Travel for free or next to nothing? Who’s kidding whom? Is that even possible? We assure you, it’s very much possible. People do it all the time. You just have to know how. Check out these 18 ways to travel for (RT @hotaviationnews: "Travel Tip!
This is an ideal starter activity for an introductory Geography lesson for Year 10 as they embark on their GCSEs, or even for Year 12 at the very beginning of the AS course. Like so many of the best ideas, it is incredibly simple.
Photographer Richard Silver captures the world's most beautiful architecture from dusk till dawn, taking 36 photos of a single landmark to then splice them into one mind-blowing image. (This guy shoots one whole day in a single photo.
Okay, you already know about useful sites like TripAdvisor and SeatGuru, and you're doing your best to accumulate and use frequent-flier points. Here are some tips to cover the other stuff, inspired partly by my own misadventures.
According to this piece on the Mail, the motor-powered ‘Ultimate Deck Chair’, designed by artist Solomon Rogers, comes complete with a self-adjusting GPS parasol, a boom box (HELLO 1990), bonnet-based sand pit and a refrigerated slushy machine.
It’s finally happening.After years of putting up with blackout dates, broken promises and bait-and-switch games, American travelers — particularly air travelers — are saying “Enough!” They’re refusing to play the loyalty-program game, jettisoning blind brand allegiance in favor of a more pragmatic view of travel. Price and convenience are trumping mindless devotion to an airline, a car rental company or a hotel. In a recent survey, a plurality of travelers (38 percent) said that finding the best deal topped their list, a tectonic shift from previous years, when collecting credits in a frequent-flier or frequent-stayer program was more important. Only 9 percent of travelers will book their trips based on loyalty to an airline or hotel chain, according to the poll conducted by Wakefield Research on behalf of Capital One....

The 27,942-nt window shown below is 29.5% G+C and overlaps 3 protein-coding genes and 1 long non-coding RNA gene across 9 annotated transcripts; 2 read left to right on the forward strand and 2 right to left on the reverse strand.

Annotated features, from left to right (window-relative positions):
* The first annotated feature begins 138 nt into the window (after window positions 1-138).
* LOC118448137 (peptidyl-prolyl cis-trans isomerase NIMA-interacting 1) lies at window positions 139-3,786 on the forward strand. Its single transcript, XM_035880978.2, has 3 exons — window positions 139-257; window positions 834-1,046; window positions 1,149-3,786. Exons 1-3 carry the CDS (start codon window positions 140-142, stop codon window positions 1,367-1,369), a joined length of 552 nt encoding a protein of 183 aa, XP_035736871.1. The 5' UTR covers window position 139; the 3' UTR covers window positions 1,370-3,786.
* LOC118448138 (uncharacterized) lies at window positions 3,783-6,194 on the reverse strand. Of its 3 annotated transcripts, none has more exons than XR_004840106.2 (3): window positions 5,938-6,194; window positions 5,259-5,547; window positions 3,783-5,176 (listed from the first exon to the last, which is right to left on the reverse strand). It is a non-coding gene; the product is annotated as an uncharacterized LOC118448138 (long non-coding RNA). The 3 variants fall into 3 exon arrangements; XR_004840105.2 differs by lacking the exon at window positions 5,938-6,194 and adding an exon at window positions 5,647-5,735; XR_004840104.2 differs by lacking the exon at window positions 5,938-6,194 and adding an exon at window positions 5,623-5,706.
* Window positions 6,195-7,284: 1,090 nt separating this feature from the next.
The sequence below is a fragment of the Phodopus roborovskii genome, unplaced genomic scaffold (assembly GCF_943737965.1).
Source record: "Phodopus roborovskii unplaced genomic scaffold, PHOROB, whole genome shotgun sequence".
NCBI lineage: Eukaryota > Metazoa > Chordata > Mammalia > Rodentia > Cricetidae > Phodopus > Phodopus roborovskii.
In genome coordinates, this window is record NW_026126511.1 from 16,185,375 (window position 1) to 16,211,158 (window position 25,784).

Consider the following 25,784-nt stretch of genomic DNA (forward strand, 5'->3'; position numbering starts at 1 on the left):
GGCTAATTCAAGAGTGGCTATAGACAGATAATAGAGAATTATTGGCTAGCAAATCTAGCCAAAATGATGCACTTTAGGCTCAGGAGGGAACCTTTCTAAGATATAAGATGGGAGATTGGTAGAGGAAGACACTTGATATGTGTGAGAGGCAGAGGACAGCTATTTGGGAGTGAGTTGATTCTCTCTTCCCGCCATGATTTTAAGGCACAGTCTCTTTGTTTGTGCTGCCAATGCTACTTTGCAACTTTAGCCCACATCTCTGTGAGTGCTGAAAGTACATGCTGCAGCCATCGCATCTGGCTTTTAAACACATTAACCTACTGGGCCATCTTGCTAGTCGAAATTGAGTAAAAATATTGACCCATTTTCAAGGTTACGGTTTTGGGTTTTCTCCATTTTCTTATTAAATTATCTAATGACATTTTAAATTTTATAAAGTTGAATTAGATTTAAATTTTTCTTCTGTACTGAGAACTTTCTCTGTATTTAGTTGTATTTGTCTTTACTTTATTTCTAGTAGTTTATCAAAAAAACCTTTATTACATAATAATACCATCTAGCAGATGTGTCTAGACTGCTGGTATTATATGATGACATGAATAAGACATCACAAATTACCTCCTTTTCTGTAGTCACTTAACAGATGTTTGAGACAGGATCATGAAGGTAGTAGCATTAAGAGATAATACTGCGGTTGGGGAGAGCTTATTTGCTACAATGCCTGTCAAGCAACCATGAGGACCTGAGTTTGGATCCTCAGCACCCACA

Most tourists to Australia may not think about mining when they think about tourism. John Anderson, who founded Contiki Holidays more than 50 years ago thinks different read more (Mining Tourism in the future?